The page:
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From Hand to Mouth

R.C. Steif

Once we get a diagnosis of sensory processing disorder, the real work can begin.

Wednesday, June 22, 2016


Photo: Shutterstock

Something is off about Shaindy. Her peculiar symptoms are alienating her friends and irritating her mother. Once she’s finally diagnosed with sensory processing disorder, the real work begins — and change becomes possible.

You know how crawling babies “vacuum” floors, exploring the world, putting everything that fits directly into their mouths? My daughter is like that. Only, she’s not crawling — she’s been doing this for years. 

When Shaindy is three, her playgroup teacher alerts me to this worrying phenomenon after finding a safety pin in Shaindy’s mouth. 

“Oh?” I’m not a panicky mother. 

“Toys are one thing; safety pins are another,” the morah explains. “They’re really dangerous. Perhaps Shaindy has a sensory issue.” 

Sensory, huh? Isn’t that when kids dislike textures and things like that? I’m not concerned, but I don’t want to be neglectful. I call my sister, whose son struggles with sensory issues. 

“What can you tell me about sensory issues? Shaindy’s teacher told me that she keeps putting things in her mouth.”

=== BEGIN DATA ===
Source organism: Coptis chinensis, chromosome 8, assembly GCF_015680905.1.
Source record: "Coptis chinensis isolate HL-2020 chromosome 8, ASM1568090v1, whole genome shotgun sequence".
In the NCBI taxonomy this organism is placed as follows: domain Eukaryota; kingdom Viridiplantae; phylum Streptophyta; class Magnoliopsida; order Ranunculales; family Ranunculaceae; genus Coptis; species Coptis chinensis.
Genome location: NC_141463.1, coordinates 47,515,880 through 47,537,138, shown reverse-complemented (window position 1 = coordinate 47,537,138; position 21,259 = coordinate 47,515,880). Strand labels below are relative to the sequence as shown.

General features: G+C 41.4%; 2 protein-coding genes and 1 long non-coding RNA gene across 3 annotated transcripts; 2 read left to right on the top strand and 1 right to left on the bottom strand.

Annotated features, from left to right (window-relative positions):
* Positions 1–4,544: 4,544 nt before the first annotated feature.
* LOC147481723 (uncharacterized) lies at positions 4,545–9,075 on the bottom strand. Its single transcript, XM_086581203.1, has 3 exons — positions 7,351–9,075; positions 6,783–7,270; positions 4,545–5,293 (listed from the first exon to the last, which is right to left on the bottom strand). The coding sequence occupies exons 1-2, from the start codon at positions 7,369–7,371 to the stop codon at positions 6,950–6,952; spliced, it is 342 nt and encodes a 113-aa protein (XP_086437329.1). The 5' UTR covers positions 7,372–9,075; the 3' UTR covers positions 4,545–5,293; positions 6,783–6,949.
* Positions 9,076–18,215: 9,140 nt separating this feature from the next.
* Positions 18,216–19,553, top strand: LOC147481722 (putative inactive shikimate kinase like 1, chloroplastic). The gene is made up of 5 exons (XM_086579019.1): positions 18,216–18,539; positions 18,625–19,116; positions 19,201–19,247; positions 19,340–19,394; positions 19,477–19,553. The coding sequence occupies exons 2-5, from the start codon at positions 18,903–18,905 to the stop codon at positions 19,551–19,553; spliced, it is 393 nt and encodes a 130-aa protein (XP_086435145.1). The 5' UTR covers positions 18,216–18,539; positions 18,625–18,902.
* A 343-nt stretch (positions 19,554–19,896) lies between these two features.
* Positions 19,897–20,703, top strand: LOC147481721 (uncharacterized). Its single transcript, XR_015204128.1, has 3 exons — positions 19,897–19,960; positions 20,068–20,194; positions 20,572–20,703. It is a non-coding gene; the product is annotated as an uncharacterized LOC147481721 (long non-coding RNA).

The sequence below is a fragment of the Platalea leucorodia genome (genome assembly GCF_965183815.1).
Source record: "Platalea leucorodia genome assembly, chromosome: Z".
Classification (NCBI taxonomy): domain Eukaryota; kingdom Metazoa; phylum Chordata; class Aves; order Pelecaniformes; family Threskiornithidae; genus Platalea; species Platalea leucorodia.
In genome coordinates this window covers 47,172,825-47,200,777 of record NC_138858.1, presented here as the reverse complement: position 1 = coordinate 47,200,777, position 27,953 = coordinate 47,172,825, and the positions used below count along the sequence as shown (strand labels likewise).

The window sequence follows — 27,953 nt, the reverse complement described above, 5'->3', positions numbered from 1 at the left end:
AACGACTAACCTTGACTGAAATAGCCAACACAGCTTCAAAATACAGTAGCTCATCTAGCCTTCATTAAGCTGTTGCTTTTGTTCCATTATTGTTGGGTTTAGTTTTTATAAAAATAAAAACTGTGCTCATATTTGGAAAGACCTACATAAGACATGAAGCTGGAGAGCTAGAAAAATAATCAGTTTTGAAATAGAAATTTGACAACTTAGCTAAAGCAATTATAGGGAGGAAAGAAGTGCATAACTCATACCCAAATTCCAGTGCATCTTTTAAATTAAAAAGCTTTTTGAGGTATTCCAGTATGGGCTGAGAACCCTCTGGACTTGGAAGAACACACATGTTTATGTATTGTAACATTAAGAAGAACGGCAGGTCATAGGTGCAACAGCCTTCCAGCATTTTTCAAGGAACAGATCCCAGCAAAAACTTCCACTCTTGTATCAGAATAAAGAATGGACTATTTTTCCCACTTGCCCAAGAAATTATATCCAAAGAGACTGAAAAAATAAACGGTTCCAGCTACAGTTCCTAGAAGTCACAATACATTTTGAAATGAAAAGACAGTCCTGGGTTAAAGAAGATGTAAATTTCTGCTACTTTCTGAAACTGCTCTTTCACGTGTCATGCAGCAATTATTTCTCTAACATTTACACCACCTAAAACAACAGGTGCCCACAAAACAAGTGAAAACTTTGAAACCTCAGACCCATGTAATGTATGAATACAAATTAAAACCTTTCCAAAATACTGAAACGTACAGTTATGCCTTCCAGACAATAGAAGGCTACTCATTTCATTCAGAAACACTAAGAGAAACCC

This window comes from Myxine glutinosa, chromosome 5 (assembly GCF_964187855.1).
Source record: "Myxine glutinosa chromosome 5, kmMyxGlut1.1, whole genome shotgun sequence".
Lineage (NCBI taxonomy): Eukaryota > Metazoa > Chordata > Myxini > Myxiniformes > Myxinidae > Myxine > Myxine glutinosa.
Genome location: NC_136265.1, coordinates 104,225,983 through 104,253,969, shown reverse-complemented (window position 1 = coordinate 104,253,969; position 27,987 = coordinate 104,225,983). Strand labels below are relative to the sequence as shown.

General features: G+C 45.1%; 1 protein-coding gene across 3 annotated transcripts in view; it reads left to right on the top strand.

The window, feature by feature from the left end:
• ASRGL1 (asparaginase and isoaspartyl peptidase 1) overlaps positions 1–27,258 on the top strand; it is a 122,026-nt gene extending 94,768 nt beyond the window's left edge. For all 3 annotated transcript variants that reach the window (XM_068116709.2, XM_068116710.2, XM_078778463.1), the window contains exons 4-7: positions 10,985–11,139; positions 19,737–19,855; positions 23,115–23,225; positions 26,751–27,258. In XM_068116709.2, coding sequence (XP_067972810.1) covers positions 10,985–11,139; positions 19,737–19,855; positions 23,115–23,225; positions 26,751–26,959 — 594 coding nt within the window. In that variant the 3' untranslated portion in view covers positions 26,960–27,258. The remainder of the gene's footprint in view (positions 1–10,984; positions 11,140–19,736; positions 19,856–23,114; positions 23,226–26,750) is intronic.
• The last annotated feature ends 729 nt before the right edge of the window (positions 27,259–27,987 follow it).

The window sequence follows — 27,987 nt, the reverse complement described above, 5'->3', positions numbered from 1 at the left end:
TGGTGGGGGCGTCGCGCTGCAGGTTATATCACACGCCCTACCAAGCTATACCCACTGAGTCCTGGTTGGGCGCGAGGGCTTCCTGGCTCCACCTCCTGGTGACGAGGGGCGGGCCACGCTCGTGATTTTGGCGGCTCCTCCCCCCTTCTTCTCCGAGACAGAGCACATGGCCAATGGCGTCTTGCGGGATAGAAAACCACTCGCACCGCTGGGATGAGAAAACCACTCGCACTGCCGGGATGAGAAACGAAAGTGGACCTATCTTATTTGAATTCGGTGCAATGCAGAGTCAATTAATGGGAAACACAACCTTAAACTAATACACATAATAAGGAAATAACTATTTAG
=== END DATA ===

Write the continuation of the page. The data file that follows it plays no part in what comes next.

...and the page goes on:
“How is that related to sensory issues?” 

“I can’t figure it out either. What does ‘sensory issues’ mean, anyway?” 

“As far as I know, sensory issues are about extra sensitivity to specific textures. Yitzi has clothes that he doesn’t like wearing, and he complains about tags being scratchy and elastic belts being too tight. And on Shabbos, he gets all nervous if his kugel comes in contact with chicken—” 

Photo: Shutterstock

“At our Shabbos seudah, Shaindy can’t sit still. As soon as she comes in for Kiddush, she grabs everyone’s cups and cutlery… My husband says I should stop setting the table.” 

“I give my kids a stack of plastic cups to play with at the Shabbos table,” says my sister. “They’re not in prison! Going back to Yitzi, there’s a lot more, but I really don’t see any connection between putting things into the mouth and his issues.” 

My concerns are laid to rest, yet toys and small household items continue appearing in Shaindy’s mouth. I remind her several times each day to empty her mouth. Still, I’m not worried. Kids will be kids — and they’re entitled to their shenanigans. She’ll outgrow this. Eventually.

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